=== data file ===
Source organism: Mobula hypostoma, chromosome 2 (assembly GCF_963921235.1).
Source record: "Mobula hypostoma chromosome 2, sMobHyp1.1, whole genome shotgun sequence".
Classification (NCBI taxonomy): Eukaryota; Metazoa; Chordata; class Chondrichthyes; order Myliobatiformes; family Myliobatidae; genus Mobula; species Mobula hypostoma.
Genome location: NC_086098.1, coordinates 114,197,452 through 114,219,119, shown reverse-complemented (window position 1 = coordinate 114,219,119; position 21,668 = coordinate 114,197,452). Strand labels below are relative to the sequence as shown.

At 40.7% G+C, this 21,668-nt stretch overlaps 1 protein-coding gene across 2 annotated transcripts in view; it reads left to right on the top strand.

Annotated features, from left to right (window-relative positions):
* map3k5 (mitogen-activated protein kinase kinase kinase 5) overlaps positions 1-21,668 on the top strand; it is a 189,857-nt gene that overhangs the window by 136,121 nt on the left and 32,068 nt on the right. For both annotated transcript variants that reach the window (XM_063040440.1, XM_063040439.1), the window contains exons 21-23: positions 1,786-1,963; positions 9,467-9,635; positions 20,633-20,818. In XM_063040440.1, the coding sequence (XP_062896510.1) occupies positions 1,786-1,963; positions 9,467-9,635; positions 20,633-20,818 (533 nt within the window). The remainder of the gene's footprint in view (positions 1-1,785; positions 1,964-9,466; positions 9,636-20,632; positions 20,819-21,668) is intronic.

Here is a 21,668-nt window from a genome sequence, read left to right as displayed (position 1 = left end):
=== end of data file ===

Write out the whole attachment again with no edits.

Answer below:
Source organism: Mobula hypostoma, chromosome 2 (assembly GCF_963921235.1).
Source record: "Mobula hypostoma chromosome 2, sMobHyp1.1, whole genome shotgun sequence".
Classification (NCBI taxonomy): Eukaryota; Metazoa; Chordata; class Chondrichthyes; order Myliobatiformes; family Myliobatidae; genus Mobula; species Mobula hypostoma.
Genome location: NC_086098.1, coordinates 114,197,452 through 114,219,119, shown reverse-complemented (window position 1 = coordinate 114,219,119; position 21,668 = coordinate 114,197,452). Strand labels below are relative to the sequence as shown.

At 40.7% G+C, this 21,668-nt stretch overlaps 1 protein-coding gene across 2 annotated transcripts in view; it reads left to right on the top strand.

Annotated features, from left to right (window-relative positions):
* map3k5 (mitogen-activated protein kinase kinase kinase 5) overlaps positions 1-21,668 on the top strand; it is a 189,857-nt gene that overhangs the window by 136,121 nt on the left and 32,068 nt on the right. For both annotated transcript variants that reach the window (XM_063040440.1, XM_063040439.1), the window contains exons 21-23: positions 1,786-1,963; positions 9,467-9,635; positions 20,633-20,818. In XM_063040440.1, the coding sequence (XP_062896510.1) occupies positions 1,786-1,963; positions 9,467-9,635; positions 20,633-20,818 (533 nt within the window). The remainder of the gene's footprint in view (positions 1-1,785; positions 1,964-9,466; positions 9,636-20,632; positions 20,819-21,668) is intronic.

Here is a 21,668-nt window from a genome sequence, read left to right as displayed (position 1 = left end):